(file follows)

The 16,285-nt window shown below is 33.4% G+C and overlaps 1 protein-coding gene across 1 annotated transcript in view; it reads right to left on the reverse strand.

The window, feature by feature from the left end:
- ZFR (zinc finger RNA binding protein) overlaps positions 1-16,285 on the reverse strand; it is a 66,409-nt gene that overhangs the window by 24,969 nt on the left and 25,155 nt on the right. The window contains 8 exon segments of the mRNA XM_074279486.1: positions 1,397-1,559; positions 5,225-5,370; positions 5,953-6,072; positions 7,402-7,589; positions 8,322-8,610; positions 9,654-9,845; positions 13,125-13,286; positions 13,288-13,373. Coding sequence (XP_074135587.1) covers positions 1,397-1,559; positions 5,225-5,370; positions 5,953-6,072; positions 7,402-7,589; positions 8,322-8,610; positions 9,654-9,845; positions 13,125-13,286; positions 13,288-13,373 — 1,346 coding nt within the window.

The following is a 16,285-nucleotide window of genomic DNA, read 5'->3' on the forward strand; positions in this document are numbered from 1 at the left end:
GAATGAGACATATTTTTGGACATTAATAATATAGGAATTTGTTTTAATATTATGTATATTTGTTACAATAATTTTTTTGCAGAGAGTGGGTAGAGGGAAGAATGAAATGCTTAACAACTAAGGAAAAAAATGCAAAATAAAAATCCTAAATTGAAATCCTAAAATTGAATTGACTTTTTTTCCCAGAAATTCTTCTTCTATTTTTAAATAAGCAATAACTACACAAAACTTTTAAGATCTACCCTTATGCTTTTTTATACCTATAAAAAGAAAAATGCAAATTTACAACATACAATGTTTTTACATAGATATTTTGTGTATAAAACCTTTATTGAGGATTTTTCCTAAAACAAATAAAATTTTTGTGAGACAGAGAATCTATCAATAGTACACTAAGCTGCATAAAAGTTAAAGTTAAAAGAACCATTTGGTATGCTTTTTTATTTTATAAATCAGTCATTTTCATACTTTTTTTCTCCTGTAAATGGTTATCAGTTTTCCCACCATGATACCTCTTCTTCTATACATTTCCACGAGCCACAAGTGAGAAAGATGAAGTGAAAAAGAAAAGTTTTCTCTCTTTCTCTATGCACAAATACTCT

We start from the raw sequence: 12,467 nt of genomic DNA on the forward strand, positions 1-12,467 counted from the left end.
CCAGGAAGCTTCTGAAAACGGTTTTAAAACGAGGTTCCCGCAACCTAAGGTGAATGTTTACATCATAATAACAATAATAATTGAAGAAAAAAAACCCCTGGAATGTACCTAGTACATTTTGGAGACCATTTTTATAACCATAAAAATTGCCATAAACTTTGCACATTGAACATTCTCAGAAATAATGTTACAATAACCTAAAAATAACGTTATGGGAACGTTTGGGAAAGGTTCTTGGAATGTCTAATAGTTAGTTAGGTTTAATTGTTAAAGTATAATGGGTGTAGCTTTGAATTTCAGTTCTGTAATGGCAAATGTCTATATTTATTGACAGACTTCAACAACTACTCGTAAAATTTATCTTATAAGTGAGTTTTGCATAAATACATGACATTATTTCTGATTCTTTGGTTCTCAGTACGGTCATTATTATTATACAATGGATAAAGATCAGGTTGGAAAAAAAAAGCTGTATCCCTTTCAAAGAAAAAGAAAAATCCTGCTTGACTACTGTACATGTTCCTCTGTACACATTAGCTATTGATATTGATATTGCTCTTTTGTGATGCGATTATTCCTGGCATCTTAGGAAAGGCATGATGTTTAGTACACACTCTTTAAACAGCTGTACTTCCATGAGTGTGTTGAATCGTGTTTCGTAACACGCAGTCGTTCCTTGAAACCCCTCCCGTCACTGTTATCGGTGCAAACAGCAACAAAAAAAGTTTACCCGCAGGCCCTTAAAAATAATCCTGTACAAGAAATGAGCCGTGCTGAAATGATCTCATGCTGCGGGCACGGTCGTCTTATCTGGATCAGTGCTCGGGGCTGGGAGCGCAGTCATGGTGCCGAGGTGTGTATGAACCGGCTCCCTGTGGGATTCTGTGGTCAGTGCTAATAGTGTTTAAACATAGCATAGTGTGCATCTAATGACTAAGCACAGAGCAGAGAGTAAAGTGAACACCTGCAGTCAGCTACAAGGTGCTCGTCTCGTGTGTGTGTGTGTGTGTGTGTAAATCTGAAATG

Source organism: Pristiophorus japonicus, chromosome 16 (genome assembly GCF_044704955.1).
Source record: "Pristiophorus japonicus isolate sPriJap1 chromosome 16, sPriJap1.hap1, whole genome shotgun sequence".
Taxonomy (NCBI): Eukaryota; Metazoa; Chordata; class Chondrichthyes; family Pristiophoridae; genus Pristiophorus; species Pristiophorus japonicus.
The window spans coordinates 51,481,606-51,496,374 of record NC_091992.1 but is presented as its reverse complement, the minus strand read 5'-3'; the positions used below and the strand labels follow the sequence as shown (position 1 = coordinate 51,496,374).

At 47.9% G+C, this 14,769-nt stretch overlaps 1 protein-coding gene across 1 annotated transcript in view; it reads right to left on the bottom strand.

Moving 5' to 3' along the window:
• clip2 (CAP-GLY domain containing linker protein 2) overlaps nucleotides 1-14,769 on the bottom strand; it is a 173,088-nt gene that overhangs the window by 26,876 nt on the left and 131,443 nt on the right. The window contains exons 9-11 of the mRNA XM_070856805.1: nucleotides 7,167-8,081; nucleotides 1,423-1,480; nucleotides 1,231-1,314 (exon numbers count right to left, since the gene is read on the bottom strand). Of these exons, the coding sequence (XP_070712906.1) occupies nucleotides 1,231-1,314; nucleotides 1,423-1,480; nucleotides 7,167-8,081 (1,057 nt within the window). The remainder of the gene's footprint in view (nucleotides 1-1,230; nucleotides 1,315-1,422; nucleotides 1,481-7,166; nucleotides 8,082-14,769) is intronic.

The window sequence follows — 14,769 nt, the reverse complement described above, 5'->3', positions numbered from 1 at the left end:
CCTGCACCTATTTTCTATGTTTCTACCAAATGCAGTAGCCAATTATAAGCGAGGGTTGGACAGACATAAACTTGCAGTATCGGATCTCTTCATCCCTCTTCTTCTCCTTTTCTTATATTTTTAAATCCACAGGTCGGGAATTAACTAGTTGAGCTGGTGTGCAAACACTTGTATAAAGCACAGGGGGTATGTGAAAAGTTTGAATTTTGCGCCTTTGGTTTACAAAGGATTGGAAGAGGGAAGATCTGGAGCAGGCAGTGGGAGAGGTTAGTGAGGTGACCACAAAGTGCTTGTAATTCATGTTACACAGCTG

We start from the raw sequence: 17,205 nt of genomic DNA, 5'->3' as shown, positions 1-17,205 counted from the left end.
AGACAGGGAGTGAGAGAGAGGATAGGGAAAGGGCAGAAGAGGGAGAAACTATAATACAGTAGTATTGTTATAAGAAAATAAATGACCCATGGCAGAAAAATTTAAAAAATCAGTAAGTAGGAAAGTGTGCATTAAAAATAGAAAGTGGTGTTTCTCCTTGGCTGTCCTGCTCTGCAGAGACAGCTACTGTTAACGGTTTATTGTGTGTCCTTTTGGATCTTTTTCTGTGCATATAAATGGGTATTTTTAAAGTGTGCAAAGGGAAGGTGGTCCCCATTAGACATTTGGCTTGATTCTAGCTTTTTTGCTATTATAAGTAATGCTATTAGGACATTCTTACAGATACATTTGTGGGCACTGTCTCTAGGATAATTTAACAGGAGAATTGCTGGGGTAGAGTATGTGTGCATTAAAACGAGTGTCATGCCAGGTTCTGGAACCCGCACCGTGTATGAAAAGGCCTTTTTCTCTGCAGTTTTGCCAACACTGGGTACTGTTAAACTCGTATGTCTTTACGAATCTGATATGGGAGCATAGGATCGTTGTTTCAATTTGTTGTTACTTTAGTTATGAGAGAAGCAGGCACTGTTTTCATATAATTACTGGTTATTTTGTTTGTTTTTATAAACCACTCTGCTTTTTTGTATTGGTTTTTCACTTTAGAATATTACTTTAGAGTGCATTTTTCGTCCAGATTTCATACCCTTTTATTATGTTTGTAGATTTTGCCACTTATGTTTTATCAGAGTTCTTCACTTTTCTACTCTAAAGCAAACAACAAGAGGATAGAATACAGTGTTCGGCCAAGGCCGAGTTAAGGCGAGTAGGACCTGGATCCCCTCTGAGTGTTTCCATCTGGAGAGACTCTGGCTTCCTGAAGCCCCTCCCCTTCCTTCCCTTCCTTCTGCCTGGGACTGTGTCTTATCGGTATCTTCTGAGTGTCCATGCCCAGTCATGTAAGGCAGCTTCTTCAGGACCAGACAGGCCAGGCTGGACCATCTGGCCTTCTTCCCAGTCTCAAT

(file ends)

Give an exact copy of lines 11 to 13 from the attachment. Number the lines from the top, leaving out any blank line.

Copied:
The window spans coordinates 51,481,606-51,496,374 of record NC_091992.1 but is presented as its reverse complement, the minus strand read 5'-3'; the positions used below and the strand labels follow the sequence as shown (position 1 = coordinate 51,496,374).

At 47.9% G+C, this 14,769-nt stretch overlaps 1 protein-coding gene across 1 annotated transcript in view; it reads right to left on the bottom strand.

Moving 5' to 3' along the window: